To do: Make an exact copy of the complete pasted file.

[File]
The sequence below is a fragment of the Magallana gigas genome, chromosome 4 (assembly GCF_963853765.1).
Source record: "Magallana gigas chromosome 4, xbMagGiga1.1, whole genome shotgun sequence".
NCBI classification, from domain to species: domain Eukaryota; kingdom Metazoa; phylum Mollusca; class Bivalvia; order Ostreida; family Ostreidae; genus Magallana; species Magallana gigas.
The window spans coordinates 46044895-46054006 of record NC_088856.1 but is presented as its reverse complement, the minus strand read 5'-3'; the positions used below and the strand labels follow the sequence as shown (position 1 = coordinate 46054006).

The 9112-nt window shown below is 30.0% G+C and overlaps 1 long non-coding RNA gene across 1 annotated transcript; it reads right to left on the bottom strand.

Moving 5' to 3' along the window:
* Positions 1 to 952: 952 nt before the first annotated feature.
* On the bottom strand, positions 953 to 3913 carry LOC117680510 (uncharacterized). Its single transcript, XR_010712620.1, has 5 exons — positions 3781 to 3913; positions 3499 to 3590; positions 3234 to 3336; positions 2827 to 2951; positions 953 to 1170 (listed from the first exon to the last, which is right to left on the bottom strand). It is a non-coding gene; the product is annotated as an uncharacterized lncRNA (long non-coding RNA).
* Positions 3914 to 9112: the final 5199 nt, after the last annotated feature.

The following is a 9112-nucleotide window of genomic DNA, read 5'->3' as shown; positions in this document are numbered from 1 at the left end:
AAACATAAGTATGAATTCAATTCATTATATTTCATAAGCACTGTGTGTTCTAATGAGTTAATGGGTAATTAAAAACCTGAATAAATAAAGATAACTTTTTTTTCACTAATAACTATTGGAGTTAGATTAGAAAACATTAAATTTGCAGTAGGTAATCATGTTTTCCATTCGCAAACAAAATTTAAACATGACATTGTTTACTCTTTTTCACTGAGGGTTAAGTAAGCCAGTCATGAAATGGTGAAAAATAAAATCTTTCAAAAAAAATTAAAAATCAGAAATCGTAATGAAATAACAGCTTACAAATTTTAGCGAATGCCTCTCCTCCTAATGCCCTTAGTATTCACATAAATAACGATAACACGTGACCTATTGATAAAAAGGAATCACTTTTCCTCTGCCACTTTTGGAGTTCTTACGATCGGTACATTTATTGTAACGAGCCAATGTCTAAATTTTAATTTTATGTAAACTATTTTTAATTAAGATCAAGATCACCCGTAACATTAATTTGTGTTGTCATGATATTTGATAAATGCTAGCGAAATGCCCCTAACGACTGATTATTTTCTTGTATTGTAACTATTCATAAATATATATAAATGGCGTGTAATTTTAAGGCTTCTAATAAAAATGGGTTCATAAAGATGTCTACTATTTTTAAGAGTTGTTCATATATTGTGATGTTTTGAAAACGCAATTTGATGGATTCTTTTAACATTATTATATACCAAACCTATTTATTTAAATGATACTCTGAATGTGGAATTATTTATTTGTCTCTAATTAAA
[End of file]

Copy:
The sequence below is a fragment of the Magallana gigas genome, chromosome 4 (assembly GCF_963853765.1).
Source record: "Magallana gigas chromosome 4, xbMagGiga1.1, whole genome shotgun sequence".
NCBI classification, from domain to species: domain Eukaryota; kingdom Metazoa; phylum Mollusca; class Bivalvia; order Ostreida; family Ostreidae; genus Magallana; species Magallana gigas.
The window spans coordinates 46044895-46054006 of record NC_088856.1 but is presented as its reverse complement, the minus strand read 5'-3'; the positions used below and the strand labels follow the sequence as shown (position 1 = coordinate 46054006).

The 9112-nt window shown below is 30.0% G+C and overlaps 1 long non-coding RNA gene across 1 annotated transcript; it reads right to left on the bottom strand.

Moving 5' to 3' along the window:
* Positions 1 to 952: 952 nt before the first annotated feature.
* On the bottom strand, positions 953 to 3913 carry LOC117680510 (uncharacterized). Its single transcript, XR_010712620.1, has 5 exons — positions 3781 to 3913; positions 3499 to 3590; positions 3234 to 3336; positions 2827 to 2951; positions 953 to 1170 (listed from the first exon to the last, which is right to left on the bottom strand). It is a non-coding gene; the product is annotated as an uncharacterized lncRNA (long non-coding RNA).
* Positions 3914 to 9112: the final 5199 nt, after the last annotated feature.

The following is a 9112-nucleotide window of genomic DNA, read 5'->3' as shown; positions in this document are numbered from 1 at the left end:
AAACATAAGTATGAATTCAATTCATTATATTTCATAAGCACTGTGTGTTCTAATGAGTTAATGGGTAATTAAAAACCTGAATAAATAAAGATAACTTTTTTTTCACTAATAACTATTGGAGTTAGATTAGAAAACATTAAATTTGCAGTAGGTAATCATGTTTTCCATTCGCAAACAAAATTTAAACATGACATTGTTTACTCTTTTTCACTGAGGGTTAAGTAAGCCAGTCATGAAATGGTGAAAAATAAAATCTTTCAAAAAAAATTAAAAATCAGAAATCGTAATGAAATAACAGCTTACAAATTTTAGCGAATGCCTCTCCTCCTAATGCCCTTAGTATTCACATAAATAACGATAACACGTGACCTATTGATAAAAAGGAATCACTTTTCCTCTGCCACTTTTGGAGTTCTTACGATCGGTACATTTATTGTAACGAGCCAATGTCTAAATTTTAATTTTATGTAAACTATTTTTAATTAAGATCAAGATCACCCGTAACATTAATTTGTGTTGTCATGATATTTGATAAATGCTAGCGAAATGCCCCTAACGACTGATTATTTTCTTGTATTGTAACTATTCATAAATATATATAAATGGCGTGTAATTTTAAGGCTTCTAATAAAAATGGGTTCATAAAGATGTCTACTATTTTTAAGAGTTGTTCATATATTGTGATGTTTTGAAAACGCAATTTGATGGATTCTTTTAACATTATTATATACCAAACCTATTTATTTAAATGATACTCTGAATGTGGAATTATTTATTTGTCTCTAATTAAA